Communications Data Bill Public Consultation Closes
Now it’s up to the Joint Committee to carry on scrutinising the controversial draft Snooper’s Charter>
The public no longer has the opportunity to hand in their opinions on the controversial draft Communications Data Bill, otherwise known as the Snooper’s Charter, to the Joint Committee that is scrutinising the proposed legislation.
The bill, if it is written into the Regulation of Investigatory Powers Act as planned, would allow police and intelligence bodies speedier access to communications data on suspects. The government has repeatedly stressed the Communications Data Bill is designed to catch terrorists and serious offenders, and that it would not allow authorities to view the content of any communicaitons, only who has contacted whom, from where and when.
Yet it has been met with stern opposition, with many claiming the proposals would allow for serious intrusions on people’s privacy, as communications providers would be told to keep hold of information for 12 months. The bill’s opponents also argue that the safeguards proposed do not go far enough. In particular, they are concerned only senior officers are needed to sign off applications for access to comms data, but no warrant is required, or approval from courts.
Rights groups such as Avaaz and 38 Degrees have been pushing hard on getting signatures for their respective petitions against the bill. Others like the Open Rights Group have been asking people to send in evidence to prove the law would be unnecessary.
Input from the public is now closed, but the Joint Committee is to continue hearing evidence, which will begin again in September.
Julian Huppert, Liberal Democrat MP for Cambridge, who sits on the 12-person committee, told TechWeekEurope that whilst petitions were positive, written evidence would have more of an impact.
“I think analysis of the bill and the problems with it are actually more effective than large numbers of objections,” Huppert said, adding that the inquiry, which kicked off in early July, has already had an impact despite a lack of information offered by the Home Office. “I think people who are on the committee understand much more about what the consequences are and what all the dangers are.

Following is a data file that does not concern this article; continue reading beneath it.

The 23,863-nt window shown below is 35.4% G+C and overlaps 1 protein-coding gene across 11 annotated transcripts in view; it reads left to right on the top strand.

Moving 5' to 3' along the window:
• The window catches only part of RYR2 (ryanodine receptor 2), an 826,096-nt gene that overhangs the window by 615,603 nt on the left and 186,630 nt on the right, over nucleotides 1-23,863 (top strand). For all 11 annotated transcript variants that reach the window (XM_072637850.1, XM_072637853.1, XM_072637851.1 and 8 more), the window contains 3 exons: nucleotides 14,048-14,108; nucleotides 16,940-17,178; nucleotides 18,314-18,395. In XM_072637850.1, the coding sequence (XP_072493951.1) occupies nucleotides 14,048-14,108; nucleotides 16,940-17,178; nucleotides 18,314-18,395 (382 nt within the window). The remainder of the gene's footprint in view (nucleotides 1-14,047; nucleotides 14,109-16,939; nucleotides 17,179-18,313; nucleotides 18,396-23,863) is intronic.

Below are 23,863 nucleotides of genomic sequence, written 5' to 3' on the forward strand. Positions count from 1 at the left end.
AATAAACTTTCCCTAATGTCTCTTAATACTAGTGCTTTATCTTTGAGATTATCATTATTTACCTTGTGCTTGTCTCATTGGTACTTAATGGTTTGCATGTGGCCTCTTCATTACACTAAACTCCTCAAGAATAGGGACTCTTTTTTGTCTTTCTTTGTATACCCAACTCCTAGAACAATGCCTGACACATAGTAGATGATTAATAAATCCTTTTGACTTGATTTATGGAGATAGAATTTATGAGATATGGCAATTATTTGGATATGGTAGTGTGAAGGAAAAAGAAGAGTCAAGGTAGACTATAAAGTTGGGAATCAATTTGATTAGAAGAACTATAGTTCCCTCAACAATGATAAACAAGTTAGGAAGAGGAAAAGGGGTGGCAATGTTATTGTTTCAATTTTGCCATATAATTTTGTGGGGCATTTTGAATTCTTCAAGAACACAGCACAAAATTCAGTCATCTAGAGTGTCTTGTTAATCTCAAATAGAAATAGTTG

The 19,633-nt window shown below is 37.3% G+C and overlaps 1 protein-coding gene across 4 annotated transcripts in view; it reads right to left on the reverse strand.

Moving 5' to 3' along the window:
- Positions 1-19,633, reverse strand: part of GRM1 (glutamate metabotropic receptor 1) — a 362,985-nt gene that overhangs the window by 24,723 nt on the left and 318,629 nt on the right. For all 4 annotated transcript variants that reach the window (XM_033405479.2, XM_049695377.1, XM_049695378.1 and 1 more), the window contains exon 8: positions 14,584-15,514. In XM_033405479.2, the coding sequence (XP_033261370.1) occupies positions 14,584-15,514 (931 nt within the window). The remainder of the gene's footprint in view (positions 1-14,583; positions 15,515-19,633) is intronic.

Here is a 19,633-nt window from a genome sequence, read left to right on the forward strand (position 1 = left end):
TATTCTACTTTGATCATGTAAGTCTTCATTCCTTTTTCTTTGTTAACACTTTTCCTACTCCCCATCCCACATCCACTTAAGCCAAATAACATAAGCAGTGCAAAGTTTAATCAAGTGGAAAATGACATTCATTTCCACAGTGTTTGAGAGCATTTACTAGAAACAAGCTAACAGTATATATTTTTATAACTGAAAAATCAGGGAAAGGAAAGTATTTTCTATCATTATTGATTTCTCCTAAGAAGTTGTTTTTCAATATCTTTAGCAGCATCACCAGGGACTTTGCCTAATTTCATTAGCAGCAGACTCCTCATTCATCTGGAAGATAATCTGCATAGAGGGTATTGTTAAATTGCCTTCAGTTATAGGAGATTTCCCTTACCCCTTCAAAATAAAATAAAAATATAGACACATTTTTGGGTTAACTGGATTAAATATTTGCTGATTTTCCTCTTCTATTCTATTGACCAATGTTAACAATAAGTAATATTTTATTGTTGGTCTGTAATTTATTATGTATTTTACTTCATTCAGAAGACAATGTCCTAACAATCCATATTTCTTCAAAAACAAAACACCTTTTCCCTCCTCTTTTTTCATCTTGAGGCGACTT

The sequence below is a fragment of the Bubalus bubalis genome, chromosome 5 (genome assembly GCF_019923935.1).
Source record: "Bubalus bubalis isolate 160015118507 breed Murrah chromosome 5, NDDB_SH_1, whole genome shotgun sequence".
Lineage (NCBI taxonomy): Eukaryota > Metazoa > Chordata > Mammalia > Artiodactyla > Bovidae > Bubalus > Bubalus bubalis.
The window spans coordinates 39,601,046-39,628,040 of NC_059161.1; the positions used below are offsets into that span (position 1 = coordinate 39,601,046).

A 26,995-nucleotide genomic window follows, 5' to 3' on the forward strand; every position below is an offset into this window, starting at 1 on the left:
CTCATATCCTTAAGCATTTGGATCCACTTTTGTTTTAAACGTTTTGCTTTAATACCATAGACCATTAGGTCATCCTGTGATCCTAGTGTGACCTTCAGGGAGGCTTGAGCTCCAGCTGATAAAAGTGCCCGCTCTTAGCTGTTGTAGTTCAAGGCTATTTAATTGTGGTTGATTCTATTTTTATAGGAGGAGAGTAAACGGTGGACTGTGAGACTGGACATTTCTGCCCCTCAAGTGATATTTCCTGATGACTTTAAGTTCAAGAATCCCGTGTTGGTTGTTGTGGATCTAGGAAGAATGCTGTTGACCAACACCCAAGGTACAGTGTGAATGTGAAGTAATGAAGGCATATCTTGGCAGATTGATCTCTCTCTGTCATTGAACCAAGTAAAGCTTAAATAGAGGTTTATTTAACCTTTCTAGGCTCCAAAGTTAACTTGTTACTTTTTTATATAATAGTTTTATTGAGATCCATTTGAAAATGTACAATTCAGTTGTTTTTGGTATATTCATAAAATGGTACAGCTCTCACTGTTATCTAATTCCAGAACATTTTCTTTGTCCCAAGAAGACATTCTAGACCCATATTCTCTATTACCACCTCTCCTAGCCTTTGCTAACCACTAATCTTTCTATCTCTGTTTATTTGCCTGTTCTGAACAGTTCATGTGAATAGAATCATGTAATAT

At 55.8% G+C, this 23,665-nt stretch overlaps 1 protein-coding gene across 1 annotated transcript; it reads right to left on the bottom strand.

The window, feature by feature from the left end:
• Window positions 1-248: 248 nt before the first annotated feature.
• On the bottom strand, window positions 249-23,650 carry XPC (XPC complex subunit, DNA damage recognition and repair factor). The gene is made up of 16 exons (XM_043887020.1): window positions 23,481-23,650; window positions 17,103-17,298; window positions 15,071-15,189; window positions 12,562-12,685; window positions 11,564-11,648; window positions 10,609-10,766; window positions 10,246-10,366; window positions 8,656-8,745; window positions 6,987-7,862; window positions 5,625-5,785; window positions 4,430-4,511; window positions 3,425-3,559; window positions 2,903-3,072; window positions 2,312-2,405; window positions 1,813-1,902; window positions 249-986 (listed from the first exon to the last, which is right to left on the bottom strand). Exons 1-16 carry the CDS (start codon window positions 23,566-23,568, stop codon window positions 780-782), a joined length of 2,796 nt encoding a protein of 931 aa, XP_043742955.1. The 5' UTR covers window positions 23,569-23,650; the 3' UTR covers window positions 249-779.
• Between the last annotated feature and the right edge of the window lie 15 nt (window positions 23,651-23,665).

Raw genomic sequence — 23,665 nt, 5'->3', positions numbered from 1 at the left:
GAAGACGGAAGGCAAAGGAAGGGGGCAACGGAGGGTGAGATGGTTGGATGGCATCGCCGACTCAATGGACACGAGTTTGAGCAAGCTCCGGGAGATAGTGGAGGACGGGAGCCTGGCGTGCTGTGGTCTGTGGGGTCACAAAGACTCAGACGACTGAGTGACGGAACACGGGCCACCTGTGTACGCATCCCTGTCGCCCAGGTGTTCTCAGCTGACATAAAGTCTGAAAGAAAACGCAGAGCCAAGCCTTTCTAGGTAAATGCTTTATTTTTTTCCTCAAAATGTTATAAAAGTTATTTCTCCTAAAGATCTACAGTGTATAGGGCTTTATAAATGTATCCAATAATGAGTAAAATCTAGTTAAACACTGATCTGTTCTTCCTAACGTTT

“We are waiting for the Home Office to provide a lot of the information promised to us in order to justify what they are doing.
“The process has highlighted how many problems there are and how poorly specified it is in the bill what it is actually planning to do. Clause one, which gives the secretary of state powers to require data to be collected, is an incredibly broad power. I’ve been pressing publicly and privately for a draft of that order for us to have a look through, so far we haven’t had that.”
Some remain unhappy about the government’s approach to scrutinising the bill. “The Home Office should be running a full public consultation. We still don’t really know what is proposed, or what evidence the government believes it has,” said Jim Killock, executive director of the Open Rights Group.
“These are dangerous proposals that will come to haunt the coalition should they be pushed through.”
The committee will publish its report at the end of November. The government will then respond before deciding what to do with the bill.
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